Searches

Sweeteners, what are they


Sweeteners, what are theyand which ones hurt. Natural and artificial sweeteners, which are the most common and how to recognize them on the label.

Thesweetenersthey are found in food, drinks, mouthwashes, and medications. Here's how to identify them and how to protect your health by respecting the maximum intake doses.

Sweeteners, what are they

What are sweeteners?
They are food additives used to sweeten foods and drinks.

In common parlance, asweeteneris simply defined "sweetener". From a legislative point of view, thesweetenersthey are “substances used to give sweet taste to foods and drinks or for their extemporaneous sweetening”. Just like emulsifiers and acidity regulators, they are part of the long list of food additives.

Sweeteners, are they bad?

It is impossible to give a single answer to this question. With the termsweetenerin fact, we identify a large number of very different substances. Some are bad for your health and others are considered harmless.

Generally speaking it can be said that, as with allfood additives, even with sweeteners it is important to limit their consumption without ever exceeding the recommended daily doses.

In a completely generic way, thesweetenersare divided into two broad categories,artificial sweetenersednatural sweeteners.

There are numeroussweetenersused by the food industry but those found in most products are three: xylitol (E967), saccharin (E954) and aspartame (E951).

Xylitol (E967)

It's anatural sweetener with the same sweetening power of sucrose. Unlike sucrose, it does not cause blood sugar spikes as it is absorbed more slowly by the human body. Although natural, xylitol is not without side effects. If the dose of 40 grams per day is exceeded, it risks having diarrheal effects. This natural sweetener is extracted from plants.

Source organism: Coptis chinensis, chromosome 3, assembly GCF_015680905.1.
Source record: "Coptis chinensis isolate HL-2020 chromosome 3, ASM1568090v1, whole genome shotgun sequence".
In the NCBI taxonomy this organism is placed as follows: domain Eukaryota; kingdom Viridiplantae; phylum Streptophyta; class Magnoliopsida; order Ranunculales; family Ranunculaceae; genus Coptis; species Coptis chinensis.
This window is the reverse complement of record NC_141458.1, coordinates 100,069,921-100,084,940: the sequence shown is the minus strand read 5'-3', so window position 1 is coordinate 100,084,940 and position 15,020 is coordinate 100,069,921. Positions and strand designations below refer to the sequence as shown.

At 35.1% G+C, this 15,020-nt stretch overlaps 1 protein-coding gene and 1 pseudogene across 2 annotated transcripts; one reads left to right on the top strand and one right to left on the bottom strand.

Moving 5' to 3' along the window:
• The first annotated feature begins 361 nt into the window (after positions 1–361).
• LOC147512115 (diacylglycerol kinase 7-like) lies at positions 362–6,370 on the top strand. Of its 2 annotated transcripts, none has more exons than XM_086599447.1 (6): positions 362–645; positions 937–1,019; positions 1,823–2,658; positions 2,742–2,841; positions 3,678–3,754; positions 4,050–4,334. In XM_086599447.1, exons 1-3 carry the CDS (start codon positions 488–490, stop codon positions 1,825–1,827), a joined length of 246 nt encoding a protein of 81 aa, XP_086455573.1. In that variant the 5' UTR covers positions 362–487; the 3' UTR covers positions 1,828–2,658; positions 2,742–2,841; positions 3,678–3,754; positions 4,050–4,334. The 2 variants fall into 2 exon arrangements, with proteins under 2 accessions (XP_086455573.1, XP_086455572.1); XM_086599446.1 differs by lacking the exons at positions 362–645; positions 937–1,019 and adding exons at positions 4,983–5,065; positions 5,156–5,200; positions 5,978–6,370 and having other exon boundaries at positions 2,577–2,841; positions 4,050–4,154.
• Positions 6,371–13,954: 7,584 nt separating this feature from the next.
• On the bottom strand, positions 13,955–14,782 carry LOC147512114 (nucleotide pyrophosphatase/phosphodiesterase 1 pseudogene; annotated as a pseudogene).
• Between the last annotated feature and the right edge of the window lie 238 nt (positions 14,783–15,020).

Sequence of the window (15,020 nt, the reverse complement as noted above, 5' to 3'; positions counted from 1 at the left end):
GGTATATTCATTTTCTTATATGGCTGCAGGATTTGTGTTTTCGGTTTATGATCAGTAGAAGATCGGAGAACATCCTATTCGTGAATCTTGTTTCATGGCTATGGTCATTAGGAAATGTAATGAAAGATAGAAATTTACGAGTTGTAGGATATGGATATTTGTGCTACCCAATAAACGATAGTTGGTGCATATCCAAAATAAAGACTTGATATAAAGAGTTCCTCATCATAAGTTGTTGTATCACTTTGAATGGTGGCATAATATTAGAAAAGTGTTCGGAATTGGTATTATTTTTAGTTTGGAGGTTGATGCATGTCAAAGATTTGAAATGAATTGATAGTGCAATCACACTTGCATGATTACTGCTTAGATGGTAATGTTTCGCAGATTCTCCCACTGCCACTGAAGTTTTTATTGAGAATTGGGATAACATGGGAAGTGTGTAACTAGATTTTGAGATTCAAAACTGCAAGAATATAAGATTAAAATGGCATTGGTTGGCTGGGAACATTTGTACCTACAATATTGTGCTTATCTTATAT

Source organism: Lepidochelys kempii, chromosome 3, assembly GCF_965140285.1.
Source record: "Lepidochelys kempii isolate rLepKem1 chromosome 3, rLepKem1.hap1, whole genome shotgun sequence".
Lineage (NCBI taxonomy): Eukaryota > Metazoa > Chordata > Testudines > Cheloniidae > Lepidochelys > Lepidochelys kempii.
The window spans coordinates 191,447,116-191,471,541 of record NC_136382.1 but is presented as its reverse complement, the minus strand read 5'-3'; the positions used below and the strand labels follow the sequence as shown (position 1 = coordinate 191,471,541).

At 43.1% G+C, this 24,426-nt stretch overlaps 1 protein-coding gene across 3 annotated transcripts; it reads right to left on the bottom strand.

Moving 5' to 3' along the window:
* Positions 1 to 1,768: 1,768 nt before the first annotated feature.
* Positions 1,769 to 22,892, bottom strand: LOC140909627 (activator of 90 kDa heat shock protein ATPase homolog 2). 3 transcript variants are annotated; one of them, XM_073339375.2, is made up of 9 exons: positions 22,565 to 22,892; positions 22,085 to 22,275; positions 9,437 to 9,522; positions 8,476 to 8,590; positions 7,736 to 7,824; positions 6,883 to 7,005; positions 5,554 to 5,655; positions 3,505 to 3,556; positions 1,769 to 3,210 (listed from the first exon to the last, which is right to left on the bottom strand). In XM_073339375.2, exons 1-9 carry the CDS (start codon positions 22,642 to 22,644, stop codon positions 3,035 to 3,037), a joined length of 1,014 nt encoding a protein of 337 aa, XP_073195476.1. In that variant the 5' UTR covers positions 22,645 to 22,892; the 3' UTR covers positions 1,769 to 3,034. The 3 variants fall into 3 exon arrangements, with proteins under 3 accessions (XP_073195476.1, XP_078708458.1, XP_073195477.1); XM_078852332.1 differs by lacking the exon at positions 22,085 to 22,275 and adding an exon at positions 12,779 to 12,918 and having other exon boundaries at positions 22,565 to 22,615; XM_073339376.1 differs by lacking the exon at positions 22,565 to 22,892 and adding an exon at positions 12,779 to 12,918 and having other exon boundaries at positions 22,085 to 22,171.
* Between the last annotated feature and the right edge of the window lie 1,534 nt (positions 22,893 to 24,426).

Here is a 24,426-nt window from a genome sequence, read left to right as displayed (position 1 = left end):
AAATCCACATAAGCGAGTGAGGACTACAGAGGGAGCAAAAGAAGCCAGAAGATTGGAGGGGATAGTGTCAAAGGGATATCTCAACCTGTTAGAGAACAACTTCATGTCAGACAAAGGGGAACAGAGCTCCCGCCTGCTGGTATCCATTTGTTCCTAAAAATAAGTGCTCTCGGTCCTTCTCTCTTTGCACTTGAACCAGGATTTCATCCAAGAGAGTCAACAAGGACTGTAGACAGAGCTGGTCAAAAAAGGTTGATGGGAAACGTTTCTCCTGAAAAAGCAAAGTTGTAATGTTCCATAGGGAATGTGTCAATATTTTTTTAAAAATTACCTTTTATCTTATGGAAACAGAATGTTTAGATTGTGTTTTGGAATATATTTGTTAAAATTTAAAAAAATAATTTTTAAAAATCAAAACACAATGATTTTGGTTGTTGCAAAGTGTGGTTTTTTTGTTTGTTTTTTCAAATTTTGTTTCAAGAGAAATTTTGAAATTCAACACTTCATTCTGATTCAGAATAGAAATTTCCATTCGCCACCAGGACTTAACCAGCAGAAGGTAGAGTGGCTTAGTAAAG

Saccharin (E954)

It's aartificial sweetener with a sweetening power 300 times higher than that of sucrose. It's acalorie-free sweetener.

Over time we have seen many debates about the alleged negative effects that saccharin would have on health. Saccharin has been accused of being a cause of cancer, however, unlike other food additives, it has not been included in the list of carcinogenic ingredients.

Thissweetener it is only minimally metabolized by the body (it is not digested) and therefore does not provide calories. 90% of the saccharin we ingest accumulates in the organs most supplied by the blood and in the bladder.

The production of saccharin is quite complex, starting with anthranilic acid which is first treated with nitrous acid, sulfur dioxide and finally with chlorine and ammonia.

Aspartame (E951)

Is aspartame bad for your health? Yes, if the maximum daily doses are exceeded. This was said by EFSA which in 2013 voted in his favor. The daily dose not to be exceeded is 10 mg per day. The problem is thisartificial sweeteneris present in many foods "sugar free”And often the consumer assumes it completely unconsciously.

Artificial sweeteners

Among the most used, we have already mentioned twoartificial sweeteners, saccharin and aspartame. While they are the most common, they are not the only ones. In the list of artificial sweeteners we point out: thaumatin, surcalose, cyclamate, acesulfame K and neosperidine DC.

Acesulfame K, E950

L'acesulfame K, known as E950, is a potassium salt. It has a sweetening power equal to that of aspartame and, unlike aspartame, it is heat resistant. As on saccharin, also in this case there have been heavy accusations from the scientific communities: it would seem that this sweetener could be harmful to the body and cause cancer, but even in this case, both the US FDA and the US FDA denied by the European Scientific Committee on Food. Like many otherscalorie-free sweeteners, Acesulfame K is also expelled from the body without being metabolized.

Sucralose, E955

It is 600 times sweeter than sucrose, twice as sweet as saccharin and four times sweeter than aspartame. It is used asfood additivein over 4500 food products including food and drinks. We can often read the acronymE955in combination with E950 (acesulfame K) or E951 (aspartame). Does it make apples? According to the relevant authorities, 9 mg / kg body weight should not be exceeded. Unfortunately, even in this case there are conflicting opinions. Many doubts arise on the effect that theE955it would exert on the immune system and on the thymus, a very important human gland.

You might also be interested in

  • Sulfur oxide and dioxide
  • Natural flavors: what they are
  • Acesulfame K


Video: Low-calorie sweeteners (May 2021).